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MasterCard is lending its mobile payment tech to banks

The company has a new logo to go along with its focus on mobile payments.
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MasterCard is hoping to make in-store mobile payments -- the ability to wave your phone at a terminal to buy something -- more accessible. The company is teaming up with several banks, including Citi and Bank of America, to let customers pay for stuff using bank apps on their phones. Meaning, you won't have to download a dedicated app.

This will be enabled through MasterCard's Masterpass service, which is already available for in-app and online purchases, but now can be used in-stores. Consumers will be able to use it at over 5 million in-store locations in 77 countries. However, the feature will only be on Android phones that have built-in NFC chips. iPhone users will be left out because Apple doesn't permit other companies to use its chip, which already powers a similar service in Apple Pay.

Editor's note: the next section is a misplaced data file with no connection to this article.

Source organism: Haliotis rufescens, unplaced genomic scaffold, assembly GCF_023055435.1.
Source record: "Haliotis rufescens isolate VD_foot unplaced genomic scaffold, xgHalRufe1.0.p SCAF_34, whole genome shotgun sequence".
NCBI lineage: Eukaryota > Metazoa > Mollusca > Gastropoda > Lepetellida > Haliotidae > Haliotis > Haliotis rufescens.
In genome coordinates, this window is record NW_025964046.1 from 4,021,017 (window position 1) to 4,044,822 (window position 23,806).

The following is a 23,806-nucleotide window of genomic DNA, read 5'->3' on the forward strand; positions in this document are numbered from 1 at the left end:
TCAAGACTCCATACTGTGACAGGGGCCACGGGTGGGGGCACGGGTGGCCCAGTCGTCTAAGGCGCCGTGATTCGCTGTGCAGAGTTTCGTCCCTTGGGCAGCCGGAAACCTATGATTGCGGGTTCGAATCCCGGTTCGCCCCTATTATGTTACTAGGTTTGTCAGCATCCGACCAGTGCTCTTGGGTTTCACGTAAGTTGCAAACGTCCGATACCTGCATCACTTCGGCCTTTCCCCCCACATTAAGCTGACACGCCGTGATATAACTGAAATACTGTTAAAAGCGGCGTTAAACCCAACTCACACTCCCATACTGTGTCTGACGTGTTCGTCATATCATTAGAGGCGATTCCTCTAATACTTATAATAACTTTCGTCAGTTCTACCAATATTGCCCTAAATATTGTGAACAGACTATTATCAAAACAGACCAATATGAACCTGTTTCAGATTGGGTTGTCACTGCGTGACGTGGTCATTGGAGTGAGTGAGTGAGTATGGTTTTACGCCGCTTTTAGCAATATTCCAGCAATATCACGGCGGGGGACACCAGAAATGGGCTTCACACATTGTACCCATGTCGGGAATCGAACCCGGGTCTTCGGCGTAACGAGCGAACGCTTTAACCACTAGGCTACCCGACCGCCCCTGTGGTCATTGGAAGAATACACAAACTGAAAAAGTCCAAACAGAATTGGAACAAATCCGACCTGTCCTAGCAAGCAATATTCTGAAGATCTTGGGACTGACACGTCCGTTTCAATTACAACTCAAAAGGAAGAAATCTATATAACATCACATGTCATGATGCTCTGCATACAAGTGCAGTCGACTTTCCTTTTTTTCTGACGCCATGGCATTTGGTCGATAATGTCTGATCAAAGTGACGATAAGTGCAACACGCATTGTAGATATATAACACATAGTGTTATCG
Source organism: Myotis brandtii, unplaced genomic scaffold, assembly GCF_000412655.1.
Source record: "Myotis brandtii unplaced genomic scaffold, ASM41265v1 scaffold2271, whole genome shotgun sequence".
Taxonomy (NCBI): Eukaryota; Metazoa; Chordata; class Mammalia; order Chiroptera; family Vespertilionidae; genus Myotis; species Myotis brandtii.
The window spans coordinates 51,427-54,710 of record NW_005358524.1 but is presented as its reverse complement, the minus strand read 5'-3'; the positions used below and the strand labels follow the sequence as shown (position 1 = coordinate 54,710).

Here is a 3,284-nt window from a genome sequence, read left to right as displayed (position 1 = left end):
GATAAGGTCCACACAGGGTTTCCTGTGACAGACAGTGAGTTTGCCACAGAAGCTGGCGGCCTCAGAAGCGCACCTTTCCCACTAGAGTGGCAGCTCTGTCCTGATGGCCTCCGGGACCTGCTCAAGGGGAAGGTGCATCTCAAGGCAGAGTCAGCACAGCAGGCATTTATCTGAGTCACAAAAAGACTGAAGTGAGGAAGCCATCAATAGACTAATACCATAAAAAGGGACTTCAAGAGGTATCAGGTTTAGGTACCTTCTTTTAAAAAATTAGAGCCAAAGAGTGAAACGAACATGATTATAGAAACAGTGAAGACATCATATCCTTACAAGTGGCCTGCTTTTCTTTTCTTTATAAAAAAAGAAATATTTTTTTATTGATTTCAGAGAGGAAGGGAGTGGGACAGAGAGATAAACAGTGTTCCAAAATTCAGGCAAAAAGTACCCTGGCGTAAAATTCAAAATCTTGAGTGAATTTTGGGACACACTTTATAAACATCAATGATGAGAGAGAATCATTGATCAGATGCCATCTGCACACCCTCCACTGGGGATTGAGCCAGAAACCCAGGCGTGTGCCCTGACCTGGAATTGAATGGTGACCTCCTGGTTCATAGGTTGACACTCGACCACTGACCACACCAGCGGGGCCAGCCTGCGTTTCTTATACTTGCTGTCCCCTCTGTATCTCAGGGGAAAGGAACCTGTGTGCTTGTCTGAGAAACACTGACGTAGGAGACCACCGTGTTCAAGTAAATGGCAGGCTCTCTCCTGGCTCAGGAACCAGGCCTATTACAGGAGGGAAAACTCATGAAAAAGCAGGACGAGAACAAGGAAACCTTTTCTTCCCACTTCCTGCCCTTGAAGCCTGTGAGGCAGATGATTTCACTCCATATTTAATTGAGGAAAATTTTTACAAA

Tech giants like Google helped introduce the concept of mobile payments to the US a few years ago, and last year they accounted for $8.7 billion in sales. This will more than triple in 2016, according to leading media and commerce researcher eMarketer.

Mastercard believes that the ability to provide more information, like balances and rental car coverage, will give Masterpass a slight advantage over more established services like Android Pay. The company has also introduced a new logo to kickstart its shift towards mobile payments.

The rollout will start this month in the US, followed by Europe, Africa, and the Middle East later this year, and other areas in 2017.
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